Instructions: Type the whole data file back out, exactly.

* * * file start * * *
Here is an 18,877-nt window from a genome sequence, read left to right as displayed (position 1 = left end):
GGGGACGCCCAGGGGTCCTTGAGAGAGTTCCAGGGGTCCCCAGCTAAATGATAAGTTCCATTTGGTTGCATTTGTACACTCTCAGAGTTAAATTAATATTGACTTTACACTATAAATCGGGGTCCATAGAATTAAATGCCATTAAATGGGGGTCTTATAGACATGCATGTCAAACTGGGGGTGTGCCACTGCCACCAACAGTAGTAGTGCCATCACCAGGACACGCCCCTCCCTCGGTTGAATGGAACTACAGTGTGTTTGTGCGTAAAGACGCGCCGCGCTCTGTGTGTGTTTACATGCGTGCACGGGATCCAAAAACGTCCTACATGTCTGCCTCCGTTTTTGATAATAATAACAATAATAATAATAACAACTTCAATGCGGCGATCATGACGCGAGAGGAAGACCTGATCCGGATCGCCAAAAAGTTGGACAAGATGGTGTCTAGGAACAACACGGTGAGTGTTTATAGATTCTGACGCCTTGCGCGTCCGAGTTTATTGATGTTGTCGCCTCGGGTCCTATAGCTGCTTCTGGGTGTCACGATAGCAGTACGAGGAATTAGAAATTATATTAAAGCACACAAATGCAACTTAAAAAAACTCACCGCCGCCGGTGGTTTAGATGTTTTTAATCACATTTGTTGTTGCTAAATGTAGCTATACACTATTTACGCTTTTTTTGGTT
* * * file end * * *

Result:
Here is an 18,877-nt window from a genome sequence, read left to right as displayed (position 1 = left end):
GGGGACGCCCAGGGGTCCTTGAGAGAGTTCCAGGGGTCCCCAGCTAAATGATAAGTTCCATTTGGTTGCATTTGTACACTCTCAGAGTTAAATTAATATTGACTTTACACTATAAATCGGGGTCCATAGAATTAAATGCCATTAAATGGGGGTCTTATAGACATGCATGTCAAACTGGGGGTGTGCCACTGCCACCAACAGTAGTAGTGCCATCACCAGGACACGCCCCTCCCTCGGTTGAATGGAACTACAGTGTGTTTGTGCGTAAAGACGCGCCGCGCTCTGTGTGTGTTTACATGCGTGCACGGGATCCAAAAACGTCCTACATGTCTGCCTCCGTTTTTGATAATAATAACAATAATAATAATAACAACTTCAATGCGGCGATCATGACGCGAGAGGAAGACCTGATCCGGATCGCCAAAAAGTTGGACAAGATGGTGTCTAGGAACAACACGGTGAGTGTTTATAGATTCTGACGCCTTGCGCGTCCGAGTTTATTGATGTTGTCGCCTCGGGTCCTATAGCTGCTTCTGGGTGTCACGATAGCAGTACGAGGAATTAGAAATTATATTAAAGCACACAAATGCAACTTAAAAAAACTCACCGCCGCCGGTGGTTTAGATGTTTTTAATCACATTTGTTGTTGCTAAATGTAGCTATACACTATTTACGCTTTTTTTGGTT